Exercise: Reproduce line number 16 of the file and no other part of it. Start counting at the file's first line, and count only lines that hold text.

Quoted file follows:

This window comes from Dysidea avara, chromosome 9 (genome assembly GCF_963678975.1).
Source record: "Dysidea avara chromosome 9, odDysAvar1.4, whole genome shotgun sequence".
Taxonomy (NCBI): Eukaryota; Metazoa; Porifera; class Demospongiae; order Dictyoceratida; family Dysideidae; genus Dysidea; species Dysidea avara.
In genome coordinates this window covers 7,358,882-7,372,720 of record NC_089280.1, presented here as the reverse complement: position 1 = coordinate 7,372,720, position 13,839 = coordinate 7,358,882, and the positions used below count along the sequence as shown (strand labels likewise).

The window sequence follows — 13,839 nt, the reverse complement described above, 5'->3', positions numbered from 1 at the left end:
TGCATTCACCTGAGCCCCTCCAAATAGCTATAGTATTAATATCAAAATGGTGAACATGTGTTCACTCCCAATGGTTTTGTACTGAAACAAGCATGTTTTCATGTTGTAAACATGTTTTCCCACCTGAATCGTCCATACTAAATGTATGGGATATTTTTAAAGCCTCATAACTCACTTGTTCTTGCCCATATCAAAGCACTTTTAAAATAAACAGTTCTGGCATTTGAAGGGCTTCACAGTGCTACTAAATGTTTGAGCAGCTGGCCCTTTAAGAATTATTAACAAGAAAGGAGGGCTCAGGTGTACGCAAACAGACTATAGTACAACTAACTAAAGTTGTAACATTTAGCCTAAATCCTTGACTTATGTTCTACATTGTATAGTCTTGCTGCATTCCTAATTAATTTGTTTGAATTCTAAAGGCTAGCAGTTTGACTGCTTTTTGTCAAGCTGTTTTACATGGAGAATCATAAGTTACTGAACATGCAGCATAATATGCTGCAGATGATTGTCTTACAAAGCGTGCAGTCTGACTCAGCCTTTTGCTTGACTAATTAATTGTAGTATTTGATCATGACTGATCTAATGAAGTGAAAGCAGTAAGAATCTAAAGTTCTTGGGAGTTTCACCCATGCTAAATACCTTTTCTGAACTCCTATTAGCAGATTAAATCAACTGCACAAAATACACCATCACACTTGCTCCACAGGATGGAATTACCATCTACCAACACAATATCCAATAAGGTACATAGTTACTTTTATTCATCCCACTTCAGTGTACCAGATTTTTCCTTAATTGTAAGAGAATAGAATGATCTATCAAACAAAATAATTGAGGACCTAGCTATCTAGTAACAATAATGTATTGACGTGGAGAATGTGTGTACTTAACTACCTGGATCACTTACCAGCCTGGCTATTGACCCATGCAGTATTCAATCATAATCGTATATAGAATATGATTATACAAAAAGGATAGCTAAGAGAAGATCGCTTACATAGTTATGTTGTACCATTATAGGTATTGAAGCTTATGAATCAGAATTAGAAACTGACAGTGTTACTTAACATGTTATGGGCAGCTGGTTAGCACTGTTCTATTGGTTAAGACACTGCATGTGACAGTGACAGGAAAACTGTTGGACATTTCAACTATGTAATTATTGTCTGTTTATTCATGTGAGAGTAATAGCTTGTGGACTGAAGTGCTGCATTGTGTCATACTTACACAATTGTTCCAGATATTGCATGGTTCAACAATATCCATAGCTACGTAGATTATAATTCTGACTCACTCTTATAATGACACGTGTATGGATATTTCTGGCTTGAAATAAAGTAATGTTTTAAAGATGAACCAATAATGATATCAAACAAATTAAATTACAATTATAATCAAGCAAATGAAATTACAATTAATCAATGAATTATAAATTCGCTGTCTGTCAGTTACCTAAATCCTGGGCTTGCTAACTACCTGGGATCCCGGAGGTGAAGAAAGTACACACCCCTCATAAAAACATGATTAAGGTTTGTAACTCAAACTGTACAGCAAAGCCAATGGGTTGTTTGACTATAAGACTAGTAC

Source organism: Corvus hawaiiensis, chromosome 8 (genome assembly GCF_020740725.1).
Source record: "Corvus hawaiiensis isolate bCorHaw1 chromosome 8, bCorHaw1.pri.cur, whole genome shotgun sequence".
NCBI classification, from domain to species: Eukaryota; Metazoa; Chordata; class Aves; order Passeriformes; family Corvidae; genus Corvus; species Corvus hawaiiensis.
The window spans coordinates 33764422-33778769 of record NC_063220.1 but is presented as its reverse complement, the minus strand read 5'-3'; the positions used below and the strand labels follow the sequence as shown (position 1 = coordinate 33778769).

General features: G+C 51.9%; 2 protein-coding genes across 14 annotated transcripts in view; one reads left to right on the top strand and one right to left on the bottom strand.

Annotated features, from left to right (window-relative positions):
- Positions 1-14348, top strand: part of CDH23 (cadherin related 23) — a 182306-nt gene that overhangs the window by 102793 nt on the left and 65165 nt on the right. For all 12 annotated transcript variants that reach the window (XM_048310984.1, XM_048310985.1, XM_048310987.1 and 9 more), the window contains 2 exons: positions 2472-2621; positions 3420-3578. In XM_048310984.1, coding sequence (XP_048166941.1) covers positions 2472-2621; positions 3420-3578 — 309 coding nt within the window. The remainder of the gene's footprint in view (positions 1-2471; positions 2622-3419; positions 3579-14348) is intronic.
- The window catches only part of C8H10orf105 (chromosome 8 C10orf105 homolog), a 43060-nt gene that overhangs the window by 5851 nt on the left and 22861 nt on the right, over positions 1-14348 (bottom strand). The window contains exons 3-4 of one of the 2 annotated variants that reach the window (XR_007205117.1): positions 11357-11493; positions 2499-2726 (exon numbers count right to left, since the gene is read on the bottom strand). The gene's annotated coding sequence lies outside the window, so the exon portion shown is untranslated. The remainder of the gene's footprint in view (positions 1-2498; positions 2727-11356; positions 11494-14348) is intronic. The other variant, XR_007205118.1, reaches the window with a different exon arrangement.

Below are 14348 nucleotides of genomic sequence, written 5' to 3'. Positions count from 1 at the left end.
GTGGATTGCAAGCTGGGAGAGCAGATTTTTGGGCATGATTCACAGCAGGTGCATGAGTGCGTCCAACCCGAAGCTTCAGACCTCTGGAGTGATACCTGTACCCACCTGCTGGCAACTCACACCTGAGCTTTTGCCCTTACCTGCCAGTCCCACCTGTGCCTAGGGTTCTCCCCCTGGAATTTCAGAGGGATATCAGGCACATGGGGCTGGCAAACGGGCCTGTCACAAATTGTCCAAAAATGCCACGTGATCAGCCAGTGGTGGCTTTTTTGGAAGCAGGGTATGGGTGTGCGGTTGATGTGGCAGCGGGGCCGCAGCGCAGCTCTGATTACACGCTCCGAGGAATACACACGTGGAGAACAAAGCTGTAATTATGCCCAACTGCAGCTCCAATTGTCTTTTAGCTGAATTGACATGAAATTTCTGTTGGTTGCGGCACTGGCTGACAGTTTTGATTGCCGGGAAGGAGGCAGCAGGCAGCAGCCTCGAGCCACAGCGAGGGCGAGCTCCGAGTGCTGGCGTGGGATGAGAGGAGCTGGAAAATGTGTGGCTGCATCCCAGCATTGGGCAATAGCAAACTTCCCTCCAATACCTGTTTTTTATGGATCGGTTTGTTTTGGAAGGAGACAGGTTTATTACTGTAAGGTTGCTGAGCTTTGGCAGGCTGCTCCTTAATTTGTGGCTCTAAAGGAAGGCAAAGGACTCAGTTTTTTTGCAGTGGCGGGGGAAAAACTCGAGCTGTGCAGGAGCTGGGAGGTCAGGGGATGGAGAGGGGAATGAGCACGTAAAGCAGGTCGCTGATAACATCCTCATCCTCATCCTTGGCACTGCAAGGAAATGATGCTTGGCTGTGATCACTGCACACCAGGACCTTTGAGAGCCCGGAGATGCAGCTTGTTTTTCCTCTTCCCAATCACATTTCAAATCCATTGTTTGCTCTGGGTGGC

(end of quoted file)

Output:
GTGGATTGCAAGCTGGGAGAGCAGATTTTTGGGCATGATTCACAGCAGGTGCATGAGTGCGTCCAACCCGAAGCTTCAGACCTCTGGAGTGATACCTGTACCCACCTGCTGGCAACTCACACCTGAGCTTTTGCCCTTACCTGCCAGTCCCACCTGTGCCTAGGGTTCTCCCCCTGGAATTTCAGAGGGATATCAGGCACATGGGGCTGGCAAACGGGCCTGTCACAAATTGTCCAAAAATGCCACGTGATCAGCCAGTGGTGGCTTTTTTGGAAGCAGGGTATGGGTGTGCGGTTGATGTGGCAGCGGGGCCGCAGCGCAGCTCTGATTACACGCTCCGAGGAATACACACGTGGAGAACAAAGCTGTAATTATGCCCAACTGCAGCTCCAATTGTCTTTTAGCTGAATTGACATGAAATTTCTGTTGGTTGCGGCACTGGCTGACAGTTTTGATTGCCGGGAAGGAGGCAGCAGGCAGCAGCCTCGAGCCACAGCGAGGGCGAGCTCCGAGTGCTGGCGTGGGATGAGAGGAGCTGGAAAATGTGTGGCTGCATCCCAGCATTGGGCAATAGCAAACTTCCCTCCAATACCTGTTTTTTATGGATCGGTTTGTTTTGGAAGGAGACAGGTTTATTACTGTAAGGTTGCTGAGCTTTGGCAGGCTGCTCCTTAATTTGTGGCTCTAAAGGAAGGCAAAGGACTCAGTTTTTTTGCAGTGGCGGGGGAAAAACTCGAGCTGTGCAGGAGCTGGGAGGTCAGGGGATGGAGAGGGGAATGAGCACGTAAAGCAGGTCGCTGATAACATCCTCATCCTCATCCTTGGCACTGCAAGGAAATGATGCTTGGCTGTGATCACTGCACACCAGGACCTTTGAGAGCCCGGAGATGCAGCTTGTTTTTCCTCTTCCCAATCACATTTCAAATCCATTGTTTGCTCTGGGTGGC